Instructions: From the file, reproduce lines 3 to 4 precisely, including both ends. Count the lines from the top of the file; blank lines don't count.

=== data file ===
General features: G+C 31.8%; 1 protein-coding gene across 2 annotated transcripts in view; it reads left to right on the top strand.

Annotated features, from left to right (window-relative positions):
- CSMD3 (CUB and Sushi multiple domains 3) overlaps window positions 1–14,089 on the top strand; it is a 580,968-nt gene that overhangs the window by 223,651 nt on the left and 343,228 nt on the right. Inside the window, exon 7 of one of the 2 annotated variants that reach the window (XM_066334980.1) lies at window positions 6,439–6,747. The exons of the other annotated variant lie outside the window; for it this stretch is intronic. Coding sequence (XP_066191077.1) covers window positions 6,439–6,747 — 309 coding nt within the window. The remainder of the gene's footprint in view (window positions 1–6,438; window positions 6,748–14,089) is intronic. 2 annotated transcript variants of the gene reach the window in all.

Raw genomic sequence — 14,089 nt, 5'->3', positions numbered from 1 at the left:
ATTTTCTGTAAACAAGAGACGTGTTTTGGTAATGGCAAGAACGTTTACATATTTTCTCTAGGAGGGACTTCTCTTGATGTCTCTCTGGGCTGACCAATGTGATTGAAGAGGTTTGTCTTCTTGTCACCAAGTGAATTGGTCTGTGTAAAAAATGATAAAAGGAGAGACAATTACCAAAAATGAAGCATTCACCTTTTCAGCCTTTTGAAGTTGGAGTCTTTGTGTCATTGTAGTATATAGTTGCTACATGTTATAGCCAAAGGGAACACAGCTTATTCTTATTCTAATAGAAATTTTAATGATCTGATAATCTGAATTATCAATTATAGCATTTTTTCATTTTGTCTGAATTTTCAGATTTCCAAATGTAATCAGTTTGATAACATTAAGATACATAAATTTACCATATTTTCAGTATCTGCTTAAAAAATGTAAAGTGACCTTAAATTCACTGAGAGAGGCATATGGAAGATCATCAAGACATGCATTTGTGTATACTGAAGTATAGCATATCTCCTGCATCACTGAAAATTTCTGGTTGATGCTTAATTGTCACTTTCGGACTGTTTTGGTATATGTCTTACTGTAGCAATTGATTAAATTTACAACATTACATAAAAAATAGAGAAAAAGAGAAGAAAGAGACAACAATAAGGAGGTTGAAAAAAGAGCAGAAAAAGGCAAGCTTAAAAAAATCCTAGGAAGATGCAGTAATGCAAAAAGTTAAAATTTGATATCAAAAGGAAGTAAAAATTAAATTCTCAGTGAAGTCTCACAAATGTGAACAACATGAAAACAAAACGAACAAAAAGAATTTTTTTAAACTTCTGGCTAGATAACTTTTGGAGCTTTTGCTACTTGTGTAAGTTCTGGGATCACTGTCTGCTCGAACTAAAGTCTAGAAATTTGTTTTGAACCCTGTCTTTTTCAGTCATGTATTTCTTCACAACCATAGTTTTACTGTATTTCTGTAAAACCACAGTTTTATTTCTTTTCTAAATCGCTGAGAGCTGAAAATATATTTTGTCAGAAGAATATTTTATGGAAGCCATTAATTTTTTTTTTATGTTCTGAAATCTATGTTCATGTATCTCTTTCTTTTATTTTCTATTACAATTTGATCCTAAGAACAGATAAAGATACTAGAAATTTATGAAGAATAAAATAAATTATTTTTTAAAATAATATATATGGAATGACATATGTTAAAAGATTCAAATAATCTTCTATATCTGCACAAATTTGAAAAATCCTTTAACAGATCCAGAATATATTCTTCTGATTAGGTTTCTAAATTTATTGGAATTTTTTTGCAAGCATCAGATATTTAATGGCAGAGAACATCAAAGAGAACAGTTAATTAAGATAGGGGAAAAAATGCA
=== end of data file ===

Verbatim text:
- CSMD3 (CUB and Sushi multiple domains 3) overlaps window positions 1–14,089 on the top strand; it is a 580,968-nt gene that overhangs the window by 223,651 nt on the left and 343,228 nt on the right. Inside the window, exon 7 of one of the 2 annotated variants that reach the window (XM_066334980.1) lies at window positions 6,439–6,747. The exons of the other annotated variant lie outside the window; for it this stretch is intronic. Coding sequence (XP_066191077.1) covers window positions 6,439–6,747 — 309 coding nt within the window. The remainder of the gene's footprint in view (window positions 1–6,438; window positions 6,748–14,089) is intronic. 2 annotated transcript variants of the gene reach the window in all.

Raw genomic sequence — 14,089 nt, 5'->3', positions numbered from 1 at the left: